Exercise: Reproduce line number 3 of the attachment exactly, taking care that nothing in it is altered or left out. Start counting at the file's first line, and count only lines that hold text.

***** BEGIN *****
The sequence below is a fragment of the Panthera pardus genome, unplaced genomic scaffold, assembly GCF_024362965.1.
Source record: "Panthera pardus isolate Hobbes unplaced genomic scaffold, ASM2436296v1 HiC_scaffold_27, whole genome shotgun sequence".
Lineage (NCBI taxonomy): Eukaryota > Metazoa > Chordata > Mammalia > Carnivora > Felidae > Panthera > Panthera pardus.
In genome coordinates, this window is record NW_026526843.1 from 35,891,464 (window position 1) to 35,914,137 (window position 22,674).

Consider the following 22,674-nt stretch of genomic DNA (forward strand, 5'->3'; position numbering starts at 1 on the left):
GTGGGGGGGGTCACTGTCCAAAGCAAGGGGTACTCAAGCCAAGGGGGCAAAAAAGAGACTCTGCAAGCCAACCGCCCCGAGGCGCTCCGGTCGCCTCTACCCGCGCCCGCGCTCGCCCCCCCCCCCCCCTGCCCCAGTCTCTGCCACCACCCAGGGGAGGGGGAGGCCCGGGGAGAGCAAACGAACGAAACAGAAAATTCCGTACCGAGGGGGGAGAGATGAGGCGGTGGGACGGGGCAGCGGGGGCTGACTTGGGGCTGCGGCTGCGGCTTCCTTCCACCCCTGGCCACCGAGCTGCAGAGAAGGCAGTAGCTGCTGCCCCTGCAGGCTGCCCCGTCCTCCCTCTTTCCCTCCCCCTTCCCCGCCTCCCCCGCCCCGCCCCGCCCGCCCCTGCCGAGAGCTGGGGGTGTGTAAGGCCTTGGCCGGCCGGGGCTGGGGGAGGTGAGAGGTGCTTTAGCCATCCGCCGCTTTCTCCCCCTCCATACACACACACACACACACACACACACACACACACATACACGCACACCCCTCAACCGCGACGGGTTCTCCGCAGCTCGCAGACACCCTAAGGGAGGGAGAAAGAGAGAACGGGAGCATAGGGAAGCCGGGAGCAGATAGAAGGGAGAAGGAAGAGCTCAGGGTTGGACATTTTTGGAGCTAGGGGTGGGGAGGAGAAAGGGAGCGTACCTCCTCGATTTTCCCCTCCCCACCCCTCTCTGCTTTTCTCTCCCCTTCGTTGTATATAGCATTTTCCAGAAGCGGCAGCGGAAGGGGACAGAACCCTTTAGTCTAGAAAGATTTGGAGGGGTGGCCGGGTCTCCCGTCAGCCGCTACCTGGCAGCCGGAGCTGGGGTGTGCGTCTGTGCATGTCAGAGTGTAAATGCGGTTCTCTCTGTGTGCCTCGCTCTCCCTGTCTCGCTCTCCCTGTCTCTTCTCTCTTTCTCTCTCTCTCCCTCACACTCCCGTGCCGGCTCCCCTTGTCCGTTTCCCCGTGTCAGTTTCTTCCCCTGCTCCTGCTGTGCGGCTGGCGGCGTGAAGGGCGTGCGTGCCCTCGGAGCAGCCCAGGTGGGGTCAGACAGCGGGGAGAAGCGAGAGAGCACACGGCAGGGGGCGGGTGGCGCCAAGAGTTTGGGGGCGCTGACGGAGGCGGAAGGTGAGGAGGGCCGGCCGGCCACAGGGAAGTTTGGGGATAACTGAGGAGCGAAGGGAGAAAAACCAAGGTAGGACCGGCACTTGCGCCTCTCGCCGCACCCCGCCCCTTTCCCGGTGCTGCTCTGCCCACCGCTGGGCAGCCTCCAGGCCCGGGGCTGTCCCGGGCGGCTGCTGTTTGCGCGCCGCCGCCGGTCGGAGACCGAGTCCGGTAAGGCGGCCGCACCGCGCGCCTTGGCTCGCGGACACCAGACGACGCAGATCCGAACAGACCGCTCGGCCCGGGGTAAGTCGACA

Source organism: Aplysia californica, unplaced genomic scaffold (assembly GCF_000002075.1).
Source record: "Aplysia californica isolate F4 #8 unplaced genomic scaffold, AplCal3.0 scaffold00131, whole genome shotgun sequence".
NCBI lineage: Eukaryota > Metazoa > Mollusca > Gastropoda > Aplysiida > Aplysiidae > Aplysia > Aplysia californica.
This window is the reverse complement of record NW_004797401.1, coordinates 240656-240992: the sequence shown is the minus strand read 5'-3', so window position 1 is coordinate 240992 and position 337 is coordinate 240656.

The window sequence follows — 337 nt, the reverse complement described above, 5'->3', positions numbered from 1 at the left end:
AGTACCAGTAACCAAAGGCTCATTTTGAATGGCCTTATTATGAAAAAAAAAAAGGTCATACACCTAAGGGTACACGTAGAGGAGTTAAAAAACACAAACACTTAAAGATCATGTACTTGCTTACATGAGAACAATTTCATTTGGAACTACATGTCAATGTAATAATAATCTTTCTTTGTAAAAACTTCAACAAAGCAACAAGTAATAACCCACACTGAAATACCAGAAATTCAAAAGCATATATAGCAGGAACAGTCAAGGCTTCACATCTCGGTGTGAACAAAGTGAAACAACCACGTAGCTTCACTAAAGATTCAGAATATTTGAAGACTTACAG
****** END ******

Lineage (NCBI taxonomy): Eukaryota > Metazoa > Chordata > Mammalia > Carnivora > Felidae > Panthera > Panthera pardus.